IBM Patents Real-Time Analytics for Cloud Data
IBM has patented a technique for real-time analysis of cloud data as well as a technique for using analytics to optimize cloud computing performance.IBM announced it has patented an invention that enhances the use of analytics for assessing and directing data in a cloud computing environment, enabling more timely and efficient application processing and management. The IBM invention, U.S Patent #8,639,809, "Predictive Removal of Runtime Data Using Attribute Characterizing," analyzes data from a variety of sources to avoid performance lags and processing delays. Since not all data is equal and resources for processing, storing and managing information are finite, real-time analytics can be useful in expediting this process, IBM said. "Processing data in a cloud is similar to managing checkout lines at a store—if you have one simple item to purchase, an express lane is preferable to waiting in line behind someone with a more complicated order," IBM Inventor Michael Branson, who co-invented the patented technique with John Santosuosso, said in a statement. "Cloud customers don't want data that can be analyzed and dealt with simply to sit idle behind data that needs more complex analysis. Applying real-time analytics in a cloud can help ensure each piece of data gets the proper attention in a timely manner." IBM's newly patented technique performs real-time analysis on data—such as online transactions, readings from sensors, financial quotes and video streams—as it is generated. It quickly determines how each piece of data will be processed, by identifying patterns in the data values that have correlated with slower processing in the past, to avoid situations where certain data values might delay the processing of all the data.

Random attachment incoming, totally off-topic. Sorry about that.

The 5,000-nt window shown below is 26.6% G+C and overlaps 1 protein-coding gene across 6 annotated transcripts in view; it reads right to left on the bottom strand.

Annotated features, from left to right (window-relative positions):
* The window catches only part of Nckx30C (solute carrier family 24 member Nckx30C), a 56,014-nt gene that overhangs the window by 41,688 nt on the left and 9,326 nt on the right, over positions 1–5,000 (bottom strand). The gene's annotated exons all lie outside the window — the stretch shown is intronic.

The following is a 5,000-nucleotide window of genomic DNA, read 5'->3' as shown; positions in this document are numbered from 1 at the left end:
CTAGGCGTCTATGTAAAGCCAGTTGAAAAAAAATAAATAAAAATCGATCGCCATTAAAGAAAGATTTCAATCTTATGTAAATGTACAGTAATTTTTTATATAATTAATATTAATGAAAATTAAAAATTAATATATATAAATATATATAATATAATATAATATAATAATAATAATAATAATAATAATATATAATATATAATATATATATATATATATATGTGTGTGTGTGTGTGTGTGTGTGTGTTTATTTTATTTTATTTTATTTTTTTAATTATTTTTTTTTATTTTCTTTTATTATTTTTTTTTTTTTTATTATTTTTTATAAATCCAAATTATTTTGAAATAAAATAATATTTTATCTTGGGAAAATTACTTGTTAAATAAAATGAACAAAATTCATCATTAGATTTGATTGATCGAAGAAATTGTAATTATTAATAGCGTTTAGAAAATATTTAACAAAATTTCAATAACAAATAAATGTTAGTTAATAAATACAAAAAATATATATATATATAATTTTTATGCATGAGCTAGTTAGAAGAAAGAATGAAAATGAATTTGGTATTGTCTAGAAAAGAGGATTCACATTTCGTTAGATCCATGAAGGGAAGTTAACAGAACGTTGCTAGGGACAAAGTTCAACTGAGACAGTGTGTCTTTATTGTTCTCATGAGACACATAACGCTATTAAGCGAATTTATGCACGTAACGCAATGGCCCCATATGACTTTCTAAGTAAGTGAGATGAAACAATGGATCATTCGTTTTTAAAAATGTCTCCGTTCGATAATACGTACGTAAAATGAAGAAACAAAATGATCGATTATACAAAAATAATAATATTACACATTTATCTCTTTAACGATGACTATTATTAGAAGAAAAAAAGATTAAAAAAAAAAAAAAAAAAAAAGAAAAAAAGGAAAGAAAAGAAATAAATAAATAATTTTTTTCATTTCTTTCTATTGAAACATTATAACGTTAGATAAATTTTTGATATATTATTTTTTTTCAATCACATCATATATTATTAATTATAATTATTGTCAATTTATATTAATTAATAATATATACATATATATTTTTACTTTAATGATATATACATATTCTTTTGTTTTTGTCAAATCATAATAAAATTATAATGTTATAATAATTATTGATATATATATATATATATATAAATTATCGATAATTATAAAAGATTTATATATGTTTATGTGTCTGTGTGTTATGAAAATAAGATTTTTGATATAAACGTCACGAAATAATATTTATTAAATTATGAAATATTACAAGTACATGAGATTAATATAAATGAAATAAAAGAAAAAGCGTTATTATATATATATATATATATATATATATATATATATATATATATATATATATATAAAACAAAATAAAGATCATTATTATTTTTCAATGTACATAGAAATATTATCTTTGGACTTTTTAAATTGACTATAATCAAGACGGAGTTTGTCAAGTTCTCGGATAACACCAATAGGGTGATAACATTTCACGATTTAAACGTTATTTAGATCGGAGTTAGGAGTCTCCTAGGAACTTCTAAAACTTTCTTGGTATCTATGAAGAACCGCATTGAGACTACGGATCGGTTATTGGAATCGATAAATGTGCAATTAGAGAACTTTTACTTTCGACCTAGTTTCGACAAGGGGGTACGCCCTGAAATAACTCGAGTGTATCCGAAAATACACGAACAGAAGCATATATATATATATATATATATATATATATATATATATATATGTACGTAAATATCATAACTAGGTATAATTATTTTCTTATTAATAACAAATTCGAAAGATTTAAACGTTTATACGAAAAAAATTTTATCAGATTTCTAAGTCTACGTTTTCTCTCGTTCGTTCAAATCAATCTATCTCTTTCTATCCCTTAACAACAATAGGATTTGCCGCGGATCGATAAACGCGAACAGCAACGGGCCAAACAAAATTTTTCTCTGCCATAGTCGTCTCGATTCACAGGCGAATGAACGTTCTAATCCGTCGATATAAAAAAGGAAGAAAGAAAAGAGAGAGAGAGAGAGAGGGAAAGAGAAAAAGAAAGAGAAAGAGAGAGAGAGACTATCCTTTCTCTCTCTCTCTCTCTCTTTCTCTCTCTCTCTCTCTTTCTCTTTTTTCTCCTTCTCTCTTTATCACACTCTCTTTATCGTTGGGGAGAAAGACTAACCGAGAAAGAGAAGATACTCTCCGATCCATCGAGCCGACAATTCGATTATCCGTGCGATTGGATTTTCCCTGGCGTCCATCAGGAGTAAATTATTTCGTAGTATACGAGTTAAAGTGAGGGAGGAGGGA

The cloud computing system then automatically channels each piece of data—also known as a tuple—down the right path for timely analysis. IBM explains that the invention creates an "express lane" for "normal" tuples, ensuring that they are analyzed promptly, while tuples with values known to be problematic or that are very time-consuming to analyze are sent down other analysis paths.